Why you pay up to $9 for a fresh juice

Willoughby juice bar owner Saif Kamran said some of his Healthy 19 customers complained after he raised the price of a small cup of juice from $5.50 to $6.50 and a large mug from $7.50 to $8.50. The Devondale milk he buys at the supermarket for his smoothies has gone from around $1.30 to $1.60 a litre.

“Everything goes up – the oranges, the apples,” he said.

Molly Bradfield manages Melonhead in Coogee.Credit:Brook Mitchell

NSW Farmers Federation Guy Gaeta, who grows apples and cherries in Orange, says farmers are not getting extra profit from their produce.

He says the cost difference between the apple he grows and the ones he crushes to make juice is taxed throughout the supply chain. He said a watermelon would have to cost more than $20 to justify the $7-9 cost of a glass of juice.

“Everyone makes money except the producer and the poor consumer who has to pay,” he said. “Farmers still receive the same money on average. ”

Restaurant and Catering Association chief executive Wes Lambert said the cost of wages in the hospitality industry had risen sharply due to understaffing.

He said Australians had been underpaying for many years because companies had kept prices low to avoid losing business to competitors. But most hotel businesses had now raised prices by 10-20% to cover higher product prices through supply chains, rent and labor.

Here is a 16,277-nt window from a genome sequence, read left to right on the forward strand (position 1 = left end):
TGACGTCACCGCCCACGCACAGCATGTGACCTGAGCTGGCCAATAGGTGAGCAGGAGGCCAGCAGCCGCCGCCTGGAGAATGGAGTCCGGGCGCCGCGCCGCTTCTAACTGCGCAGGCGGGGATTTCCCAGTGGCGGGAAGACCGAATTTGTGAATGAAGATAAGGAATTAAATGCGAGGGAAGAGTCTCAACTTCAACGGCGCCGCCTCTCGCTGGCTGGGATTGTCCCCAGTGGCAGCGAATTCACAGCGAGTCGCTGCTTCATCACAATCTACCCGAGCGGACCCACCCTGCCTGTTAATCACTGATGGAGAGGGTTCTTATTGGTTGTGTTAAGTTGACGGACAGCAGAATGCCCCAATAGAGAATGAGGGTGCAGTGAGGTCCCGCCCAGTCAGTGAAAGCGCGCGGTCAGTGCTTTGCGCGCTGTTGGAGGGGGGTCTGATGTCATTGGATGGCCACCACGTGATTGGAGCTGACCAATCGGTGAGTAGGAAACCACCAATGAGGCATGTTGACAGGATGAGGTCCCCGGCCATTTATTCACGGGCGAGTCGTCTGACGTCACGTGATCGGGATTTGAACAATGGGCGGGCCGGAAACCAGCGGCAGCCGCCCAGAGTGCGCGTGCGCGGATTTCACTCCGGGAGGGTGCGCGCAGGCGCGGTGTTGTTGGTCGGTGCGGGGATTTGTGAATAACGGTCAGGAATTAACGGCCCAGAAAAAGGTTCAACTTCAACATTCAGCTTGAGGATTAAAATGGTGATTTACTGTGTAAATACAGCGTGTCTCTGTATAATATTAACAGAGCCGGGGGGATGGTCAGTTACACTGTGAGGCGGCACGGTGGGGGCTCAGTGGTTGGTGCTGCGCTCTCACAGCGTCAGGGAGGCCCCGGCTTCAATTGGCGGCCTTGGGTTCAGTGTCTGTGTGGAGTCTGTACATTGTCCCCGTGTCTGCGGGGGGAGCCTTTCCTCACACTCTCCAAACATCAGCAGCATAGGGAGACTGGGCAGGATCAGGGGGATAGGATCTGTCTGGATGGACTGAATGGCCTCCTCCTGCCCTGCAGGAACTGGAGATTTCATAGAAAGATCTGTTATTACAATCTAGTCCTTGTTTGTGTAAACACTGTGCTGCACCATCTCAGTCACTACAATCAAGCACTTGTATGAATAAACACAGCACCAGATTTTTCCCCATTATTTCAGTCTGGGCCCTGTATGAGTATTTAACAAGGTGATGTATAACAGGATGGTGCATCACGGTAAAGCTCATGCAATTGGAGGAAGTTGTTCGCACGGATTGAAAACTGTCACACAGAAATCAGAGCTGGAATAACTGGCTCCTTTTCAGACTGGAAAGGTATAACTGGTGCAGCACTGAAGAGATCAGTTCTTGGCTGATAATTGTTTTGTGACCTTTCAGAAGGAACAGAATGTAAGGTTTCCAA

“Many hotel companies hadn’t raised prices significantly in nearly a decade, with consumers conditioned to pay $4 for a coffee and $28 for a steak for most recent souvenirs,” he said. -he declares.

“COVID was the straw that broke the camel’s back and hotel businesses were forced to raise prices because the cost of doing business was more than previous prices could bear.”

While a similar amount of labor could go into serving a $9 fruit juice and a $4 cappuccino, Mr Lambert said the wholesale cost of milk and coffee was “almost nothing compared to the price fruits”.

Paul Signorelli, managing director of the Doltone House group of more than 30 event venues, said its costs “from paddock to plate” had increased. He said transport costs and labor costs, including those of fruit pickers and hospitality staff, had driven prices up.

Inflated pricing

  • Eastern suburbs and north shore juice bars, freshly squeezed juice (regular cup): $6.50
  • Sydney Eastern Suburb Cafes, Cup of Juice: $8-$9
  • Sydney Lower North Shore cafes, cup of juice: $7-$9
  • Balmain coffee, juice cup: $7 to $8
  • Cup of Parramatta coffee, juice: $7
  • Penrith coffee, cup of juice: $7

“The cost of goods has gone up at least 25%,” he said. “From the farmer, to the truck driver, to the supplier, to the restaurant paying the labor, everything has gone up.


“In my business, meat, fish, fruits and vegetables have increased due to supply chain and availability.”

In its half-year earnings announcement last week, Coles said inflation in the cost of red meat “was more than offset by deflation in fresh produce, primarily fruit, due to favorable growing conditions.”

A Woolworths spokesman said while there has been shelf price inflation across the red meat and packaged grocery industry, fresh fruit and vegetables have been deflationary throughout this exercise.

“Favorable growing conditions in many parts of Australia have provided ample supplies of fresh fruit and vegetables, driving prices down across the category,” a spokesperson said.

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